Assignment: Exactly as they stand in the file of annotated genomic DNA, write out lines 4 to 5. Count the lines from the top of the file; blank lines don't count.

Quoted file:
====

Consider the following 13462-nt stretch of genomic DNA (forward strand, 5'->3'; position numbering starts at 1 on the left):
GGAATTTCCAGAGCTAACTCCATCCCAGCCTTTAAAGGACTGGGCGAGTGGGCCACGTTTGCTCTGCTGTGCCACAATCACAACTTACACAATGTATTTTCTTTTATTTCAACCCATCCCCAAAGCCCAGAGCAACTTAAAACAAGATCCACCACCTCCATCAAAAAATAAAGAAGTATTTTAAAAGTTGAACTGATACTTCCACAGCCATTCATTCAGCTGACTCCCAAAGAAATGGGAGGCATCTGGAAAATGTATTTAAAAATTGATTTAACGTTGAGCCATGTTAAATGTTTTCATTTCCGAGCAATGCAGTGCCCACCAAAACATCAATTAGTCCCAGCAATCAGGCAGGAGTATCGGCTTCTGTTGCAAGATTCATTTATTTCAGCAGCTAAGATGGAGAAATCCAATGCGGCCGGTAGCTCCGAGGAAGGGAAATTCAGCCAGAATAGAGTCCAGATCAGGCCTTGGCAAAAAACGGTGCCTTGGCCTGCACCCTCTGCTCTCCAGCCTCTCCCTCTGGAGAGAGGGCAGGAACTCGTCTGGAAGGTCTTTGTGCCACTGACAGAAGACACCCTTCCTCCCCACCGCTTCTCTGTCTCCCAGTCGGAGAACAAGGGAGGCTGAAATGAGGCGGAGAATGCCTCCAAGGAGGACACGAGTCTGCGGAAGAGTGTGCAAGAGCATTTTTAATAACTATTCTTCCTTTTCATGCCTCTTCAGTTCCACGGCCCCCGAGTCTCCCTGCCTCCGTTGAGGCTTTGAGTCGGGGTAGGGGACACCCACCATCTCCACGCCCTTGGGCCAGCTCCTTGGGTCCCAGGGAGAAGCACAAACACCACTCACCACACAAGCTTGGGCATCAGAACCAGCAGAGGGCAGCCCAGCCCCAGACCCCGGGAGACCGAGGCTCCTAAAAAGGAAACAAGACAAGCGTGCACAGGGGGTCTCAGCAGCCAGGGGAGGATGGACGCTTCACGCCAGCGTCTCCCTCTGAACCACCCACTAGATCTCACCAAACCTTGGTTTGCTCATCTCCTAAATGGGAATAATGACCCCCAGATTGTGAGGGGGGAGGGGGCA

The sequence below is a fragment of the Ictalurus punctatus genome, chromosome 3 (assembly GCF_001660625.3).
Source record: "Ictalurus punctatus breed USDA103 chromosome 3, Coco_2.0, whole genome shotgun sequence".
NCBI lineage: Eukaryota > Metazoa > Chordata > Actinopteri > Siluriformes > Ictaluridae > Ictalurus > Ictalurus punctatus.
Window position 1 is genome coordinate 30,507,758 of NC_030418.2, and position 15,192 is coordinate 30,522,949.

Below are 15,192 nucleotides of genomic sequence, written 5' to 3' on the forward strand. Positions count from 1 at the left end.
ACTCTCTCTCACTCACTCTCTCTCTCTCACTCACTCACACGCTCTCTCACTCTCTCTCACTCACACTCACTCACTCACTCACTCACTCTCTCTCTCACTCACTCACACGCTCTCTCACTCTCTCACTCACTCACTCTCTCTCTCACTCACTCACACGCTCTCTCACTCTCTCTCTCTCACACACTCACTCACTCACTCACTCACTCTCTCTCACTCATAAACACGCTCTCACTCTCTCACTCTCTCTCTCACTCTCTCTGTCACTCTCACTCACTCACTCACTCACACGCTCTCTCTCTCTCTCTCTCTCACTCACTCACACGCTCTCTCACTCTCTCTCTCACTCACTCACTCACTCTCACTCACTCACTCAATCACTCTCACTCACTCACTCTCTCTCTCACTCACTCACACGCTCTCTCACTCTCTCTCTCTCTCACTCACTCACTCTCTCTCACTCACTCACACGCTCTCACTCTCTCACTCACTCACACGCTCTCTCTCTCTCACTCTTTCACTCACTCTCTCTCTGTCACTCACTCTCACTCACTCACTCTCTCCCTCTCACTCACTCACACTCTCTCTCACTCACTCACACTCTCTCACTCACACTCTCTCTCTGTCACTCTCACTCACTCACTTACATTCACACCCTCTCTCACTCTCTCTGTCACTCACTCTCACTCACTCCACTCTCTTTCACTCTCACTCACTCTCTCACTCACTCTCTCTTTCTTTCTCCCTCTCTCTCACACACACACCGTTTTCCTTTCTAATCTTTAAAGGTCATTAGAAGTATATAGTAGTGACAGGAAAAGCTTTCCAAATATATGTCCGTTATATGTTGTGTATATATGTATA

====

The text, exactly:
Source record: "Ictalurus punctatus breed USDA103 chromosome 3, Coco_2.0, whole genome shotgun sequence".
NCBI lineage: Eukaryota > Metazoa > Chordata > Actinopteri > Siluriformes > Ictaluridae > Ictalurus > Ictalurus punctatus.